Hand, foot and mouth disease (PMD) especially worries parents when they see their feverish and sick children. A day or two after the onset of the disease, unusual spots and swellings appear on the child’s arms, legs and mouth. Although the rash usually disappears in a few days, some children eventually lose all their nails and feet in the process.
This frightening side effect of HFMD may seem daunting, but the lack of hands and nails usually grows after the condition is over. HFMD is transmitted through close contact with other people, as well as through the air, through coughing. Many people, without even realizing it, carry the virus, but never experience their symptoms.
Around the world
Although HFMD is widespread in the world, it usually occurs in smaller epidemics in day care centers or kindergartens. Virus attacks have been reported in Asia since 1997 and mainly occur during spring, summer and autumn. Perhaps the worst thing about HFMD is that it mostly affects children under the age of five.
The symptoms of this virus are not fun, and are characterized by fever, nausea, vomiting, feeling tired, general feeling weak, loss of appetite and irritability. Skin lesions that usually occur as a result of a rash may be accompanied by unpleasant vesicular ulcers with blisters on the palms and soles of the feet. The good news for children is that the rash usually does not itch, but conditions such as encephalitis, meningitis and paralysis can be a serious problem in the most extreme cases.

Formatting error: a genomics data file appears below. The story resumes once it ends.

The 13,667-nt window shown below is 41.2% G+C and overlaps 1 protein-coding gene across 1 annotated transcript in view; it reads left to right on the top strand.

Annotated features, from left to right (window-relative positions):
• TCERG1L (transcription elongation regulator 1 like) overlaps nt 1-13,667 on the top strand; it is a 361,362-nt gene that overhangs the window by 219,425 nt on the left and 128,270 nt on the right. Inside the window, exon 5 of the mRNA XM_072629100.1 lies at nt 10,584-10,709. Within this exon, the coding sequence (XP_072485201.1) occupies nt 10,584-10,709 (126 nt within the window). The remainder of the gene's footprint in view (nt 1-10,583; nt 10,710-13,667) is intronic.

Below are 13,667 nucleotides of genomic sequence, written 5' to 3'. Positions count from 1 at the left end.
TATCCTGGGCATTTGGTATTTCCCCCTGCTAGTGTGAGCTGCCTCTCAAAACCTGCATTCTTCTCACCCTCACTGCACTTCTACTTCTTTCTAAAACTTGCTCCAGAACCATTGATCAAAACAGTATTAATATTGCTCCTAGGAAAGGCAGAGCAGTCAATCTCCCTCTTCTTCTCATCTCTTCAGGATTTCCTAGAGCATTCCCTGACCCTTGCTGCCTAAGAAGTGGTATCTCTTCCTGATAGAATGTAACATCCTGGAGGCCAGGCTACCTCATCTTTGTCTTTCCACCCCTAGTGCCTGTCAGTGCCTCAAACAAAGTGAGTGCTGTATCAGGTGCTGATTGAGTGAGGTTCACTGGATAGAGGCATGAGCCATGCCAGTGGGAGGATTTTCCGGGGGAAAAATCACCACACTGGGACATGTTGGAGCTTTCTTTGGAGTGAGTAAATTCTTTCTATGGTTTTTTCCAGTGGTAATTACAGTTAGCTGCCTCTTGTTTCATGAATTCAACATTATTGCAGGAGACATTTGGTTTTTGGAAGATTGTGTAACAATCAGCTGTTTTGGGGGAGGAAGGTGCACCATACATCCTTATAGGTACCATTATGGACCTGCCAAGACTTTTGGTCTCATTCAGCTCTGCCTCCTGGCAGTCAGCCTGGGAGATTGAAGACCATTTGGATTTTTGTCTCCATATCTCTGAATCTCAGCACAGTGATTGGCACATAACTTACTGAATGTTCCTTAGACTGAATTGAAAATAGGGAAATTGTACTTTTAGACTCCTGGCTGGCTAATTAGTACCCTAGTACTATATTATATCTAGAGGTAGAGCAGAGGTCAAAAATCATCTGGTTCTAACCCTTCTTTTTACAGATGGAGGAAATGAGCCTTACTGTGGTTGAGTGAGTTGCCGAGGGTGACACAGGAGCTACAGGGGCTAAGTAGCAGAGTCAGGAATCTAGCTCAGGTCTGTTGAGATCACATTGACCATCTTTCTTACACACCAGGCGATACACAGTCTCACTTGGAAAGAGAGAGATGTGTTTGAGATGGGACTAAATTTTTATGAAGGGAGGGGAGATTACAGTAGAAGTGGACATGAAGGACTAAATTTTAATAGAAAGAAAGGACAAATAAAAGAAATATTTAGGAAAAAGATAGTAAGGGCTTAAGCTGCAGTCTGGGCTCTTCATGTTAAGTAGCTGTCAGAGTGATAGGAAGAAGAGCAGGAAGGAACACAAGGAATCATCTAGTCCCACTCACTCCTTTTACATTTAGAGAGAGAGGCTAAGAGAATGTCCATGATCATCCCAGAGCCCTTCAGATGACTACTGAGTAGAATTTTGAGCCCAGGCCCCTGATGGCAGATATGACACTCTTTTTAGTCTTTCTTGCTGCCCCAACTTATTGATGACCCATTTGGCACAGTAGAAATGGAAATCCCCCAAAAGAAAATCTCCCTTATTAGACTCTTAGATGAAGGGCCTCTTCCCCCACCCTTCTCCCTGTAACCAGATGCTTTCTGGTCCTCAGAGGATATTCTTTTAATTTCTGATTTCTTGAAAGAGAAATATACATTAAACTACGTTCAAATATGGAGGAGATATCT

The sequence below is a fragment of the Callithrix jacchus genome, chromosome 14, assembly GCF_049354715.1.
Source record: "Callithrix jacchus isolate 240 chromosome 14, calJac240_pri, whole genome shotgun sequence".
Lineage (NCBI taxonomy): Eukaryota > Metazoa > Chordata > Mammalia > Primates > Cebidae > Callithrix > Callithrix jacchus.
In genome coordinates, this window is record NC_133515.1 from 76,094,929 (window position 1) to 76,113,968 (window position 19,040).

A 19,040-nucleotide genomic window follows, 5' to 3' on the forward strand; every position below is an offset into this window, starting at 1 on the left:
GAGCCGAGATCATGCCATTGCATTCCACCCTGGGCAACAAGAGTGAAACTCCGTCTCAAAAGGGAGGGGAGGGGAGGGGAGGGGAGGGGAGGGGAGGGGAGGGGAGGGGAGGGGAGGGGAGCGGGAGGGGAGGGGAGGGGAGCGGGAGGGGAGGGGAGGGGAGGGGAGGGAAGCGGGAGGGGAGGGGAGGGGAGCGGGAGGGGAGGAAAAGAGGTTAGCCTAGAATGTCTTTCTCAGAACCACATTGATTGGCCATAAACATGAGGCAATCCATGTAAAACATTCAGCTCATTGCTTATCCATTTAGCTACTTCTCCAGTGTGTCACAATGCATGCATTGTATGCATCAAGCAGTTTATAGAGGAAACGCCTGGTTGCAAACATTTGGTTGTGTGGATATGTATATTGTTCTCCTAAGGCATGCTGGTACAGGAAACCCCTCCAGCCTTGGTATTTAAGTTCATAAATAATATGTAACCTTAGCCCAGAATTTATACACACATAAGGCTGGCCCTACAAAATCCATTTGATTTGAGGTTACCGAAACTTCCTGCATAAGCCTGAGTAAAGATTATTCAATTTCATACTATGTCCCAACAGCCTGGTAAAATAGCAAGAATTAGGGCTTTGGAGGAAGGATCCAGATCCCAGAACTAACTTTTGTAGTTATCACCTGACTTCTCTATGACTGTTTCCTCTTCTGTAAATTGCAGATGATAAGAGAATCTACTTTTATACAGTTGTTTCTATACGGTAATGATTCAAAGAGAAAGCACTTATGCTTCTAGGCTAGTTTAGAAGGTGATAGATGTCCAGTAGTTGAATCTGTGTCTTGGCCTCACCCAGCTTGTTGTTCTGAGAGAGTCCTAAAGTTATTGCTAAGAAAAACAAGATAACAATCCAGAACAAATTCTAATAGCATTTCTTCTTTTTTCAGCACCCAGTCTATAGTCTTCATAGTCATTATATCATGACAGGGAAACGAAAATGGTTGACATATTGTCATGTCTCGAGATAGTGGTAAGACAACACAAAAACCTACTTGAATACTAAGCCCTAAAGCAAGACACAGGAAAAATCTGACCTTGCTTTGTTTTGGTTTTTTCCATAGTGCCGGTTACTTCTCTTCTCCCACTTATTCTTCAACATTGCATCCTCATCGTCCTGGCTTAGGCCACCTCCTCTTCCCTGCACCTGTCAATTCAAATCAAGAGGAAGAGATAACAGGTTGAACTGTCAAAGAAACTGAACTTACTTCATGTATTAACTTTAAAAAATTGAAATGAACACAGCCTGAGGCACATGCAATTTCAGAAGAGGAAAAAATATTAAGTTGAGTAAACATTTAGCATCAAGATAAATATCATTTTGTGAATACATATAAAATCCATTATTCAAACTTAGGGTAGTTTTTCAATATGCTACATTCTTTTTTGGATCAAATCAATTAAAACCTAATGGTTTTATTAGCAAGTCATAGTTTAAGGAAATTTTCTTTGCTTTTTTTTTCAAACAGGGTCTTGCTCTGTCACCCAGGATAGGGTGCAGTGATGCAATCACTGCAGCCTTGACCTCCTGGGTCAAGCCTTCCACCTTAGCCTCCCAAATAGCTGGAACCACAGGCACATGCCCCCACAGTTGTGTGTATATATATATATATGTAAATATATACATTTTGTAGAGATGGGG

Although this viral infection is medically classified as mild, there is currently no specific treatment for it. Washing your hands often and avoiding close contact with people as much as possible is a way to be safe and free of viruses, but it is not nearly as practical in an environment like kindergarten. Although everyone wants to be safe and disease-free, this is not always an option.
One of the problems with the virus is that mouth ulcers can be so serious that a child cannot drink fluids, which poses a serious threat. In that case, you should contact a pediatrician as soon as possible to make an appointment. Also, if symptoms worsen after the first three days, seek medical attention.
One of the most serious side effects of HFMD is by far dehydration. It is vital to ensure that the child receives enough fluids and nutrition when trying to fight the virus. Keeping the house as clean as possible is also a good idea, as it prevents the virus from spreading in most cases.